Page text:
Letwin then cites the conclusion of Major Greenwood, a modern historian of statistics: “It is not I believe too cynical to say that any calculation Petty made would have produced war losses around 600,000.”[9] At one point, Petty actually submits the justification for his arbitrary figures and assumptions that they make no difference anyway since the figures are not totally false, and therefore can illustrate the method of arriving at knowledge. But fake illustrations, of course, are scarcely an advertisement for the method of political arithmetic. Thus Petty tried to come to conclusions pleasing to the king — that England was gaining not declining in wealth — by borrowing the spurious precision of numbers and the prestige of science. Sometimes his conclusions were so wildly optimistic as to abandon all sense, as when he claimed that it was “a very feasible matter, for the King of England’s subjects, to gain the universal trade of the whole commercial world.”[10]
In the course of his discussions, Petty delivered himself of some economic theories — qualitative not quantitative theories we might add — in violation of his stated program. They were either not very remarkable — urging the king not to levy taxes that are so high that they will lead to severe declines in output or employment — or incorrect, such as attributing the value of goods not to the demand for them but to their costs of production.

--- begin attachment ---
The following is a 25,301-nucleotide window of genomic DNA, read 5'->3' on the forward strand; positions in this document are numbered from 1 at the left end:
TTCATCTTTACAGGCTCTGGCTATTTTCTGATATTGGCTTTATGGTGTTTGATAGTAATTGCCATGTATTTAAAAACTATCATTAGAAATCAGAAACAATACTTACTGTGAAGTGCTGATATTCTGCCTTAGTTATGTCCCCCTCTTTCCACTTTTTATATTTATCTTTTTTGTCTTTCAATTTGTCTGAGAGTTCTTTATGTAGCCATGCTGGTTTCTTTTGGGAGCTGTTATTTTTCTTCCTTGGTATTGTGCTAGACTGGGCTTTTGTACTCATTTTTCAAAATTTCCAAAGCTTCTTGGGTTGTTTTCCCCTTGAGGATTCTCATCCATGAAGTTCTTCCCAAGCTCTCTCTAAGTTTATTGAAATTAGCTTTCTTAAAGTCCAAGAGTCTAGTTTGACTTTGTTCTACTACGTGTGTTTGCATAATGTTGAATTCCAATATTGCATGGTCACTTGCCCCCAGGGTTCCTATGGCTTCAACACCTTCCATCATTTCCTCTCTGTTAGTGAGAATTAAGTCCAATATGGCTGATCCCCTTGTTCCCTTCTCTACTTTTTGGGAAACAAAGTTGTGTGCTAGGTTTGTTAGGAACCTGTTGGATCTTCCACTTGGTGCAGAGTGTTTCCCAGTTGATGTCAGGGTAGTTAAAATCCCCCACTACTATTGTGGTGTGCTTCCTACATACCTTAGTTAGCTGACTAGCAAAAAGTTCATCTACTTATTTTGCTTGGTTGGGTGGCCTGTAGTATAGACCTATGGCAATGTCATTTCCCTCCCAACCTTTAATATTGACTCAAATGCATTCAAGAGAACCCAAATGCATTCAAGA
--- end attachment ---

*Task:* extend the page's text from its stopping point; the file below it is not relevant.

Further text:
Indeed, the quality of Petty’s economic reasoning was generally that of a jejune mercantilist. Like all early-modern writers, with the exception of Botero, Petty was a naive expansionist on population — the more people, the more “income” and output will increase. Like mercantilists generally, Petty counseled and identified with the aristocratic power elite rather than with the laborers. His yen for increased or “full” employment stemmed from a wish to increase the national output at the command of the state and employed by the elite.